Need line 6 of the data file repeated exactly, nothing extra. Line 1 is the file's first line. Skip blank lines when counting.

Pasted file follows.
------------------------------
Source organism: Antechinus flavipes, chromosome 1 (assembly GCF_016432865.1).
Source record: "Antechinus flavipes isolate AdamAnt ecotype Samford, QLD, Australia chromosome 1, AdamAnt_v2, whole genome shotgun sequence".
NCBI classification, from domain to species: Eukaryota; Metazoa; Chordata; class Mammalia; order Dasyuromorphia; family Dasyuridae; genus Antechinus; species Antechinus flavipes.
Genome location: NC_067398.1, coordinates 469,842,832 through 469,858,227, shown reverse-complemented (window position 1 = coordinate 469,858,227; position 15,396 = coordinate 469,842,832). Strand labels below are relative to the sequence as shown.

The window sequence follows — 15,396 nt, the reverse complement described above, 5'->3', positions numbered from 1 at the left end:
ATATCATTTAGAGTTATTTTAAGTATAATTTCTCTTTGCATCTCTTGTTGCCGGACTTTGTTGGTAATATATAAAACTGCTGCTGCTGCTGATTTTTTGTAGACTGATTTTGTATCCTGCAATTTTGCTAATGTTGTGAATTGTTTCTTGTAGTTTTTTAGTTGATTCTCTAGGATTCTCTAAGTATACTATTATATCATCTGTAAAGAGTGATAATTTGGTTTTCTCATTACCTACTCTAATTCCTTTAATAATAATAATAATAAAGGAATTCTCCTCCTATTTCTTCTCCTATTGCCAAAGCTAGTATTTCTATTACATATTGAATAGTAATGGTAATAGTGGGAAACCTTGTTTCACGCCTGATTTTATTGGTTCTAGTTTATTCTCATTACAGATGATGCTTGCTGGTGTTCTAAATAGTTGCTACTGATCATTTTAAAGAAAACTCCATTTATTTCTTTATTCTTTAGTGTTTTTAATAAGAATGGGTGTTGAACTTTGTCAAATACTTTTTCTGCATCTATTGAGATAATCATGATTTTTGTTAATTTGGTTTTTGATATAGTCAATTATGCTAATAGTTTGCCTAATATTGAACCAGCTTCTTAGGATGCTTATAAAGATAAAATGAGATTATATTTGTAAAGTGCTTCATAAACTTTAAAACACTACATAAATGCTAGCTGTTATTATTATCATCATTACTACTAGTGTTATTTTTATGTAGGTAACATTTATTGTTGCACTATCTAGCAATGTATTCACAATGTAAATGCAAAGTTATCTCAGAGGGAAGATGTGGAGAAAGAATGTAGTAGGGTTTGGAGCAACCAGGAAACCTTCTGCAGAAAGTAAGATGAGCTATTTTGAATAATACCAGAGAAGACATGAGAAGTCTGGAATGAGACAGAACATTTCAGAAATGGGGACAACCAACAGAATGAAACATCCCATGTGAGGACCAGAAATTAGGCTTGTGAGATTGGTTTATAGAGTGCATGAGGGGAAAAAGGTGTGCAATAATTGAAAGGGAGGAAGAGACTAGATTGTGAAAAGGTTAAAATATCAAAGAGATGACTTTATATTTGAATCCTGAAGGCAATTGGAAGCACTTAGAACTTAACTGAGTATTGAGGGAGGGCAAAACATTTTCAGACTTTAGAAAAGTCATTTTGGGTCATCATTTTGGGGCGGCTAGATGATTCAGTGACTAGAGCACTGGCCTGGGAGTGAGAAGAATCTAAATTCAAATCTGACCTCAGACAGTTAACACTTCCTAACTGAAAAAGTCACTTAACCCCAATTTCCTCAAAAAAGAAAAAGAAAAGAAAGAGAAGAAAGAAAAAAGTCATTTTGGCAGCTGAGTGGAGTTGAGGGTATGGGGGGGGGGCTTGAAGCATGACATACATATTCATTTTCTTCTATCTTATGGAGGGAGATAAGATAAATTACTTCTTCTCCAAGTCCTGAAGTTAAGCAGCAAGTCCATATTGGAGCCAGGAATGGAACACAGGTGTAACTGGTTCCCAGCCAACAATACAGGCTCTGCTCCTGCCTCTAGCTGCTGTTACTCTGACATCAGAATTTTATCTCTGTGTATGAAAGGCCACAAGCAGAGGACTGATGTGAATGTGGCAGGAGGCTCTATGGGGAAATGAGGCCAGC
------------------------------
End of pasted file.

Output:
ATATCATTTAGAGTTATTTTAAGTATAATTTCTCTTTGCATCTCTTGTTGCCGGACTTTGTTGGTAATATATAAAACTGCTGCTGCTGCTGATTTTTTGTAGACTGATTTTGTATCCTGCAATTTTGCTAATGTTGTGAATTGTTTCTTGTAGTTTTTTAGTTGATTCTCTAGGATTCTCTAAGTATACTATTATATCATCTGTAAAGAGTGATAATTTGGTTTTCTCATTACCTACTCTAATTCCTTTAATAATAATAATAATAAAGGAATTCTCCTCCTATTTCTTCTCCTATTGCCAAAGCTAGTATTTCTATTACATATTGAATAGTAATGGTAATAGTGGGAAACCTTGTTTCACGCCTGATTTTATTGGTTCTAGTTTATTCTCATTACAGATGATGCTTGCTGGTGTTCTAAATAGTTGCTACTGATCATTTTAAAGAAAACTCCATTTATTTCTTTATTCTTTAGTGTTTTTAATAAGAATGGGTGTTGAACTTTGTCAAATACTTTTTCTGCATCTATTGAGATAATCATGATTTTTGTTAATTTGGTTTTTGATATAGTCAATTATGCTAATAGTTTGCCTAATATTGAACCAGCTTCTTAGGATGCTTATAAAGATAAAATGAGATTATATTTGTAAAGTGCTTCATAAACTTTAAAACACTACATAAATGCTAGCTGTTATTATTATCATCATTACTACTAGTGTTATTTTTATGTAGGTAACATTTATTGTTGCACTATCTAGCAATGTATTCACAATGTAAATGCAAAGTTATCTCAGAGGGAAGATGTGGAGAAAGAATGTAGTAGGGTTTGGAGCAACCAGGAAACCTTCTGCAGAAAGTAAGATGAGCTATTTTGAATAATACCAGAGAAGACATGAGAAGTCTGGAATGAGACAGAACATTTCAGAAATGGGGACAACCAACAGAATGAAACATCCCATGTGAGGACCAGAAATTAGGCTTGTGAGATTGGTTTATAGAGTGCATGAGGGGAAAAAGGTGTGCAATAATTGAAAGGGAGGAAGAGACTAGATTGTGAAAAGGTTAAAATATCAAAGAGATGACTTTATATTTGAATCCTGAAGGCAATTGGAAGCACTTAGAACTTAACTGAGTATTGAGGGAGGGCAAAACATTTTCAGACTTTAGAAAAGTCATTTTGGGTCATCATTTTGGGGCGGCTAGATGATTCAGTGACTAGAGCACTGGCCTGGGAGTGAGAAGAATCTAAATTCAAATCTGACCTCAGACAGTTAACACTTCCTAACTGAAAAAGTCACTTAACCCCAATTTCCTCAAAAAAGAAAAAGAAAAGAAAGAGAAGAAAGAAAAAAGTCATTTTGGCAGCTGAGTGGAGTTGAGGGTATGGGGGGGGGGCTTGAAGCATGACATACATATTCATTTTCTTCTATCTTATGGAGGGAGATAAGATAAATTACTTCTTCTCCAAGTCCTGAAGTTAAGCAGCAAGTCCATATTGGAGCCAGGAATGGAACACAGGTGTAACTGGTTCCCAGCCAACAATACAGGCTCTGCTCCTGCCTCTAGCTGCTGTTACTCTGACATCAGAATTTTATCTCTGTGTATGAAAGGCCACAAGCAGAGGACTGATGTGAATGTGGCAGGAGGCTCTATGGGGAAATGAGGCCAGC